When 'lucky' Karun Nair narrowly escaped the jaws of death in July 2016
Karun Nair, who on Monday became only the 2nd Indian to slam a triple ton, had narrowly escaped death in July this year after a boat he was travelling in along with several others capsized in Kerala
Indian batsman Karun Nair is grateful to be alive and feels the pressure of scoring a triple ton is negligible when one has survived a near death experience. Pic/PTI
India's latest cricket sensation Karun Nair is basking in the all the attention and glory after his historic triple ton against England in the ongoing fifth Test at Chennai. But the situation wasn't the same in July 2016, when he was just grateful to be alive.
Why? Well, Nair narrowly escaped death in July this year after a boat he was travelling in along with a hundred others capsized in river Pampa in Kerala.
The incident took place when Nair along with some others had temple festival, "Valla Sadya', a celebration of the Sree Parthasarathy Temple, near his home town of Chenganoor in Alapuzha district.
The snake boat he travelled in with around 100 others capsized. According to media reports, two youth went missing from the boat.
The accident took place at 11.45 am on July 17 when the boat was about to reach near Aranmulala temple for the offering. Rescue boats reached the spot and the locals too swung into action and rescued the upcoming crickter and the others.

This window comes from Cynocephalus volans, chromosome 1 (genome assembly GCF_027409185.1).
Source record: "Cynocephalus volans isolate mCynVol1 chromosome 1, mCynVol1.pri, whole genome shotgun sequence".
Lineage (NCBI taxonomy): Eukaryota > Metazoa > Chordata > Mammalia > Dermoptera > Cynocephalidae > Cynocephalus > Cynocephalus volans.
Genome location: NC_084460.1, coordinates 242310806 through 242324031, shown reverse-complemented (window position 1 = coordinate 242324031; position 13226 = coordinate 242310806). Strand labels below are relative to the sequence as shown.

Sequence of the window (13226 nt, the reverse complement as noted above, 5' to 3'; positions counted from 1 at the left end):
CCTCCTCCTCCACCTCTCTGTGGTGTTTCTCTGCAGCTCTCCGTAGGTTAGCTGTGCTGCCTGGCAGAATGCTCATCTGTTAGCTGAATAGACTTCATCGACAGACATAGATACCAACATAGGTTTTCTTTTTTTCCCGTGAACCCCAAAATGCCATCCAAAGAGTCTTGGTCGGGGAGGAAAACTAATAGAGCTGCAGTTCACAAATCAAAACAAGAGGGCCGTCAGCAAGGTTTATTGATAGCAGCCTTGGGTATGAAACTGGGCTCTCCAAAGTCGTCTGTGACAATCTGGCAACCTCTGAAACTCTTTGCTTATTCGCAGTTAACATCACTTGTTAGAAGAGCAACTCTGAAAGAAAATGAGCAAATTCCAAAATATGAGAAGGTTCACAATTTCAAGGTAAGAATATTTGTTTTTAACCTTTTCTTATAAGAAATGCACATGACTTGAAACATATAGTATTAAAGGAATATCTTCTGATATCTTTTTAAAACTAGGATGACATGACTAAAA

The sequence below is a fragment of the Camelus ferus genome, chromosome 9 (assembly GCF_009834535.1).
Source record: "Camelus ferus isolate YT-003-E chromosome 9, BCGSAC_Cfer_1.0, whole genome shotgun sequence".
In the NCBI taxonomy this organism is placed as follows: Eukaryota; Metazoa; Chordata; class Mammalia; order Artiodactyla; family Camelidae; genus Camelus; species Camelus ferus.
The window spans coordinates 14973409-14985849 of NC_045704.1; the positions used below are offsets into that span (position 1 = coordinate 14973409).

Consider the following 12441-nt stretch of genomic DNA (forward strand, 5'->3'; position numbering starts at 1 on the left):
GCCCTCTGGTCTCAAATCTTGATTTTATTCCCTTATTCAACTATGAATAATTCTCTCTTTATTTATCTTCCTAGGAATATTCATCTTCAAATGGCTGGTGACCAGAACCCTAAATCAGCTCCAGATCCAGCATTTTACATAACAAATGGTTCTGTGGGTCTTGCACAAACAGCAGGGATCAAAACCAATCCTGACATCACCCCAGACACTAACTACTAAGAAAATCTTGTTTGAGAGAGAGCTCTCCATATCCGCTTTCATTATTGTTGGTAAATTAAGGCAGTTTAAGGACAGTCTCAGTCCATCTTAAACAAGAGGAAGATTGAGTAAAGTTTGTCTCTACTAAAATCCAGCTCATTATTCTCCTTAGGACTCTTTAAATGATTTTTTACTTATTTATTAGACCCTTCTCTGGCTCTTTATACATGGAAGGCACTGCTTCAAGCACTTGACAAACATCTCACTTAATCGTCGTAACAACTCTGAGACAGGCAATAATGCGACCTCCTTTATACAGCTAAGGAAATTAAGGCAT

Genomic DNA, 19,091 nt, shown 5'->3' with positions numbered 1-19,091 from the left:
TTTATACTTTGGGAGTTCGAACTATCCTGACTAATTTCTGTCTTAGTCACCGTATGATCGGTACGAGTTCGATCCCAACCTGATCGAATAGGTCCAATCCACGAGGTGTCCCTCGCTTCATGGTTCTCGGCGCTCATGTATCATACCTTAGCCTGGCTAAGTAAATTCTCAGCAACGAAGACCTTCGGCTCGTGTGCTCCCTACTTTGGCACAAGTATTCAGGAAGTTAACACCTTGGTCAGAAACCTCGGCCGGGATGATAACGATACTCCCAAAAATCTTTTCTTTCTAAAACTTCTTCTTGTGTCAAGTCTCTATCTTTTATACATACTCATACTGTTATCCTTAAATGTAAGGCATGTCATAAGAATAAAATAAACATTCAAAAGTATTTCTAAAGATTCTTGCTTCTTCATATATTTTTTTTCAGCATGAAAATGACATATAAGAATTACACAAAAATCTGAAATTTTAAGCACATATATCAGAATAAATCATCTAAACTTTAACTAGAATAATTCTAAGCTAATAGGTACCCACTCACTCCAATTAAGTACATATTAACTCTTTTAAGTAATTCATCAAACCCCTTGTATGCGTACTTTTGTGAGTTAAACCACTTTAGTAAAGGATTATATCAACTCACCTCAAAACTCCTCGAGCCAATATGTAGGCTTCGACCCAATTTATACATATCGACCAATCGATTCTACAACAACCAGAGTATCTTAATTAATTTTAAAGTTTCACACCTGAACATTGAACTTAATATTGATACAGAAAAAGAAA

An official attached to the Aranmula Police station confirmed that Nair was in the snake boat.
"The boat capsized and immediate rescue services was undertaken and managed to rescue all passengers, while two are still missing," the official had told mediapersons at the time.
25-year-old Nair's mother, who was there at the M A Chidambaram stadium to see the historic innings, also revealed that her son was born premature and "the doctors advised us that he should always be made to exert and we did that and he learned cricket by playing on the streets right from a very early age".
Discussing the incident, the youngster, who doesn't know how to swim and is truly lucky to have survived, told official broadcasters, "I didn't know how to swim. People there rescued me and I was lucky to live again."
"This is the best knock I've played in my life. There were many situations in the middle when I had to play differently, with (KL) Rahul, (Ravichandran) Ashwin and (Ravindra Jadeja) Jaddu. I have to thank them for supporting me, egging me on," Karun said at the end of the fourth day's play after India took a 282-run lead over England by amassing 759/7.
"The first hundred is always important and I think when I got the first hundred, I didn't feel any pressure. I was just playing my shots after that," added the Karnataka youngster.
He has now become only the second Indian batsman to score a triple hundred in Test cricket. Karun's unbeaten 303 against England in the ongoing fifth and final cricket Test also puts him in the same bracket as Garry Sobers and Bob Simpson on account of converting a debut century into a triple ton.
(With Agency Inputs)
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